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N. Tonawanda seeks help to plant trees

North Tonawanda lost an estimated 500 trees in the October Surprise snowstorm two years ago. The North Tonawanda Environmental Committee, working with Re-Tree WNY, wants to replace these trees over five years. In May, 49 trees were planted in five locations by 35 volunteers.

This November, we are planning to replace 50 more trees. Trees improve the overall quality of life for people and for wildlife. Trees improve air and water quality by removing pollutants through both their root systems and their leaves. Tree canopies shade buildings, sidewalks, streets and other structures, keeping them cooler. Strategically placed trees can shelter buildings from cold winds in winter months, reducing heating costs. The presence of trees also increases property values. Parks and tree-lined streets are more likely to bring people together and help to create a sense of community.

The North Tonawanda Environmental Committee needs volunteers for the Nov. 8 planting. Those interested are asked to register by calling 694-6281.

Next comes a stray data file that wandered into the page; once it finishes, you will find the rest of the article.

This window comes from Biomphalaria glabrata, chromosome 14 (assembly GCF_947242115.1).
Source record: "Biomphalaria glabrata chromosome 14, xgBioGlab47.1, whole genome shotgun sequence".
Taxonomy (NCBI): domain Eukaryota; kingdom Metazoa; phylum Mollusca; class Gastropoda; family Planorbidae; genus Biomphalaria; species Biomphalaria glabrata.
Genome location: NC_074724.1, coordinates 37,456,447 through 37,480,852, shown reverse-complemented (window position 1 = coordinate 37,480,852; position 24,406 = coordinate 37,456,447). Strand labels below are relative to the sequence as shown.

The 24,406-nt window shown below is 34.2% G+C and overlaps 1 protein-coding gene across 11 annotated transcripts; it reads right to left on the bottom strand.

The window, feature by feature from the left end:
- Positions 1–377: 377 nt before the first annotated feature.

The committee meets the fourth Monday of the month at 6 p.m. in City Hall. The public is welcome.

Ray Gang

North Tonawanda


Moses Parkway in need of urgent repairs

I've been a resident of Niagara County for over two years and currently work as a state employee in Buffalo. I commute daily along the Robert Moses Parkway and have noticed the road from Niagara Falls to Lewiston in perpetual disrepair.

The (once) two-lane parkway is now limited to one lane (only) with construction fences, signs and pylons along the entire route. However, don't let the signs and equipment fool you, nothing has been done to that road since I moved here in 2006. Absolutely nothing.
Furthermore, the Power Authority has "confiscated" part of the road by using it as their own personal parking lot, with semi-permanent fences and concrete roadblocks in front of the entrance.

I feel, as a taxpayer, I want to know why the parkway has been neglected for so long. The Falls, state parks, public trails and natural beauty of our area are among the few things we can be proud of and enjoy as taxpaying residents. Why are we destroying our beautiful resources, which provide such scenic views and access to our cities?

Why isn't the Robert Moses a priority to fix, given the amount of local traffic and tourism that drives our local economy? I speak on behalf of many who are becoming increasingly concerned and angry. I would like to know who exactly is accountable for such disrepair and why aren't efforts being made to fix this growing problem?

Sean Kelley


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